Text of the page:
A rapid surge in U.S. bond yields is causing concerns among investors and putting pressure on interest-rate sensitive parts of the stock market. This has led to questions about the sustainability of the current bull run for equities in 2023.
Stock Market Response
On Tuesday, the Dow Jones Industrial Average (DJIA) turned negative for the year, and the S&P 500 (SPX) recorded its lowest close since June 1, resulting in a sharp stock-market selloff. However, the Nasdaq-100 (NDX), which is often impacted by changes in interest rates, is holding up relatively well compared to other large-cap peers.
Areas Affected by Rising Treasury Yields
Here’s a look at some of the areas that have been hit hardest as the yield on the 10-year Treasury note (BX:TMUBMUSD10Y) finished above 4.80% for the first time since August 2007, and the yield on the 30-year Treasury bond (BX:TMUBMUSD30Y) briefly crossed the 5% threshold:
Shares of home builders initially saw a rally earlier this year as rising mortgage rates limited the supply of existing homes for sale. However, the continuous increase in Treasury yields has pushed mortgage rates over 8% for some potential buyers. The SPDR S&P Homebuilder ETF (XHB) has stabilized somewhat but has still experienced a 3.3% decline so far this week and a drop of more than 13% from its 52-week high set in August.
Utilities, which are traditionally seen as a defensive sector during stock-market downturns, faced considerable losses in September, falling approximately 6%, making it the second-worst performing sector after real estate. Utilities are usually considered defensive due to their high dividend yields, which make them trade in a similar manner to bonds. However, as Treasury and other bond yields rise, utility shares appear less appealing. Additionally, utilities tend to have high levels of debt, which further amplifies their sensitivity to changes in interest rates.
Small-Cap Stocks Suffering Amid Rising Interest Rates
Despite a positive start to the year, small-cap stocks are now feeling the heat as rising interest rates take a toll on smaller companies with weaker balance sheets compared to their larger counterparts. The small-cap benchmark, Russell 2000 (RUT), has turned negative for the year. The iShares Russell 2000 (IWM) has retreated approximately 14% from its early February high.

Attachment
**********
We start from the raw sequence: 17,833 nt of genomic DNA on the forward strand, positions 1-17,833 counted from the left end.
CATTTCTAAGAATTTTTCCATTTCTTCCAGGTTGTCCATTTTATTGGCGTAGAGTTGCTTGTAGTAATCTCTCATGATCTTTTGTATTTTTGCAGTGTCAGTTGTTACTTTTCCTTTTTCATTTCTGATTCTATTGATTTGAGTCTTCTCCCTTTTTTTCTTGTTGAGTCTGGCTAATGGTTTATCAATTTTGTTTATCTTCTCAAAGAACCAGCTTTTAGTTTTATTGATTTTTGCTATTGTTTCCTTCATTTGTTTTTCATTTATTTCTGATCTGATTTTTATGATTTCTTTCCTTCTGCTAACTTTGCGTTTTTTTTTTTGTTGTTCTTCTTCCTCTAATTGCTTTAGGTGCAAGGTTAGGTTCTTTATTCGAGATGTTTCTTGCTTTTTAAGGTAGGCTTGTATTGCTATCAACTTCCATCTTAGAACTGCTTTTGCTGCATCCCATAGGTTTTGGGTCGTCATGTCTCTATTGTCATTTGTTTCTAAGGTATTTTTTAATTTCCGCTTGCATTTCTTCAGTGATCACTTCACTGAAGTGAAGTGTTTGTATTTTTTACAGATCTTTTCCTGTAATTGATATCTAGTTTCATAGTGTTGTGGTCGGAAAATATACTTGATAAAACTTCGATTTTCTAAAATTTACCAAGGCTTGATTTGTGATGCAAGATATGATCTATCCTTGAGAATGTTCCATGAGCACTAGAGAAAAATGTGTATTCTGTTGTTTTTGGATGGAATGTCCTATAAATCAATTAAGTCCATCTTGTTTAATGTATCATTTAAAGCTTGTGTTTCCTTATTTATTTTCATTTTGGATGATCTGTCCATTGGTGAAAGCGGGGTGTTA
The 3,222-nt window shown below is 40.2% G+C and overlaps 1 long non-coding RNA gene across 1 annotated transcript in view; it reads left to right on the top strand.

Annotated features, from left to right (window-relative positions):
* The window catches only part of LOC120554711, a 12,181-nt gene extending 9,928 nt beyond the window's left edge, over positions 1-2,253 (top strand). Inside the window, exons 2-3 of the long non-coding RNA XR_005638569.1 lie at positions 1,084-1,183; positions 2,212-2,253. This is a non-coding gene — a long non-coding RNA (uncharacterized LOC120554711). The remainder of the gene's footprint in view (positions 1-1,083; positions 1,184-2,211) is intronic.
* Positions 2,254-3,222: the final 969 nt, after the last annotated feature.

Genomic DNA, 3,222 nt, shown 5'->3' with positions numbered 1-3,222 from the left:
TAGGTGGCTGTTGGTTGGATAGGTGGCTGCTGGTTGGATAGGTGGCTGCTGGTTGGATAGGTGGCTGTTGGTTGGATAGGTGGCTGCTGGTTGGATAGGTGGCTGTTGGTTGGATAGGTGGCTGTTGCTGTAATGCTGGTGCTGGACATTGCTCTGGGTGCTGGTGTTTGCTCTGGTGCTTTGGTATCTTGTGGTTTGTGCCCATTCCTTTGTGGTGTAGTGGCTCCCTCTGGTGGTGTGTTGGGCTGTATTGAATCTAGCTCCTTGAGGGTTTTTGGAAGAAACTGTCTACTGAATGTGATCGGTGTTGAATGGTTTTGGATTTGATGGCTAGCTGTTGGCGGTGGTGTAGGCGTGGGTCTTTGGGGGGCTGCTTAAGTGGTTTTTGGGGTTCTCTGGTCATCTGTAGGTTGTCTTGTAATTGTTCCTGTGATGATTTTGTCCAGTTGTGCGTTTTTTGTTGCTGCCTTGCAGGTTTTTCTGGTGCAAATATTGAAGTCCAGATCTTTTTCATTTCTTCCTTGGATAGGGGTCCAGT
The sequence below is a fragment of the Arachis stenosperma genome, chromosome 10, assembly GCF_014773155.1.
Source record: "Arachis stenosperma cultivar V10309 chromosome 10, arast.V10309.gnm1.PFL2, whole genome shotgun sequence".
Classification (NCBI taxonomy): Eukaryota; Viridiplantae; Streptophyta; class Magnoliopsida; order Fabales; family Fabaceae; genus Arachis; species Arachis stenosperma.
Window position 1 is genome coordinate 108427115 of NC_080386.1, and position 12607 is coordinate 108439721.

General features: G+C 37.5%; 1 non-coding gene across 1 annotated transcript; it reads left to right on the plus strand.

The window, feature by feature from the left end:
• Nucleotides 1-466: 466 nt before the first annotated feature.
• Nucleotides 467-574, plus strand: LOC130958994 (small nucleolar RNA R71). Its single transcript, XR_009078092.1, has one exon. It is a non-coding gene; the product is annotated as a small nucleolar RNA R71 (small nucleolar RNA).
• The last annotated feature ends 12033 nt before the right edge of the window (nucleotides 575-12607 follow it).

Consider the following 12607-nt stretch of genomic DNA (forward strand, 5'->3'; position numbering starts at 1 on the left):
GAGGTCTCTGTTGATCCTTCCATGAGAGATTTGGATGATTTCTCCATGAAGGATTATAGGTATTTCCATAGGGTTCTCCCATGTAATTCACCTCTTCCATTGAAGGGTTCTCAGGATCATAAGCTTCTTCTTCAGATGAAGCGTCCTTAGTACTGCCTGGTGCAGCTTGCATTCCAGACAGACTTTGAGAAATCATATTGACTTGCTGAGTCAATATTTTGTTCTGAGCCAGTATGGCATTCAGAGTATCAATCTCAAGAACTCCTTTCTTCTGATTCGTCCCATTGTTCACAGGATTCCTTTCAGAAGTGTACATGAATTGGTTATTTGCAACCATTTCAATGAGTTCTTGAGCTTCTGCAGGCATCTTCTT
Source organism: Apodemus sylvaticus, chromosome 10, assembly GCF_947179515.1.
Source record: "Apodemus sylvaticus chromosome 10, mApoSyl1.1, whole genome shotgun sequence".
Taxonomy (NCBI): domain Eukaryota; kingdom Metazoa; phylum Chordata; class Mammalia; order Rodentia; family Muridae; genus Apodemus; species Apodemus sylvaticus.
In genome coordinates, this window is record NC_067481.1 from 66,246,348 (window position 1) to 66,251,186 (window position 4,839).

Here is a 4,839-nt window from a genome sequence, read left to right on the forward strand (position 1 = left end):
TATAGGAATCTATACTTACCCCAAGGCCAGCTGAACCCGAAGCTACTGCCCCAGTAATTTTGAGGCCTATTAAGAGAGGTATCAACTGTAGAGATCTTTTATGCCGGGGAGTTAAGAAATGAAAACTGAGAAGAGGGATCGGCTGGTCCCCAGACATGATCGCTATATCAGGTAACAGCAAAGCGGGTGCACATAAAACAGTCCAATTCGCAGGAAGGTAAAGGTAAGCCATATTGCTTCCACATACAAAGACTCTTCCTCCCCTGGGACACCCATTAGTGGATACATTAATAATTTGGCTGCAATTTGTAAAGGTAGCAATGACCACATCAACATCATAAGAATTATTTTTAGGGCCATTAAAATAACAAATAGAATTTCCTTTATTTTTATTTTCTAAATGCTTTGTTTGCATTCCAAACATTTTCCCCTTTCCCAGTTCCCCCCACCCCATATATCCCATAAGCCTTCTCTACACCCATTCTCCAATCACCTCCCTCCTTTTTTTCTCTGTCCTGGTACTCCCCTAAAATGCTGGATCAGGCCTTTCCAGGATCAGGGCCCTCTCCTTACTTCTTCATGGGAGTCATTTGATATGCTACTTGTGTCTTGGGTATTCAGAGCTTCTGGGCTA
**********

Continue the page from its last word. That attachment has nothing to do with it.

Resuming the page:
Gold Continues to Slide Amidst Market Volatility
Although traditionally considered a safe haven during times of financial market volatility, gold is currently experiencing an extended slide. The rise in Treasury yields is the main culprit, as it increases the opportunity cost of holding nonyielding assets like gold. Additionally, a stronger dollar is putting pressure on the metal, making it more expensive for users of other currencies.
Gold futures (GC00) have slumped significantly, while mining companies like Barrick Gold Co. (GOLD) are facing a continuous decline in their share prices. According to Dow Jones Market Data, shares of Barrick Gold Co. have lost 14.5% over the past ten trading days.
Soaring Dollar Raises Concerns for U.S. Multinationals
The rally in Treasury yields has also fueled a surge in the U.S. dollar, which could be detrimental to U.S. multinationals. Companies heavily dependent on exports and deriving a significant portion of their revenues from overseas sales may struggle due to the strength of the dollar. The ICE U.S. Dollar Index (DXY), which measures the greenback against six other major currencies, has risen by more than 7% since its low point in late July.
These market developments are causing uncertainty among investors and have prompted banks to brace for a potential recession as Treasury yields continue to surge.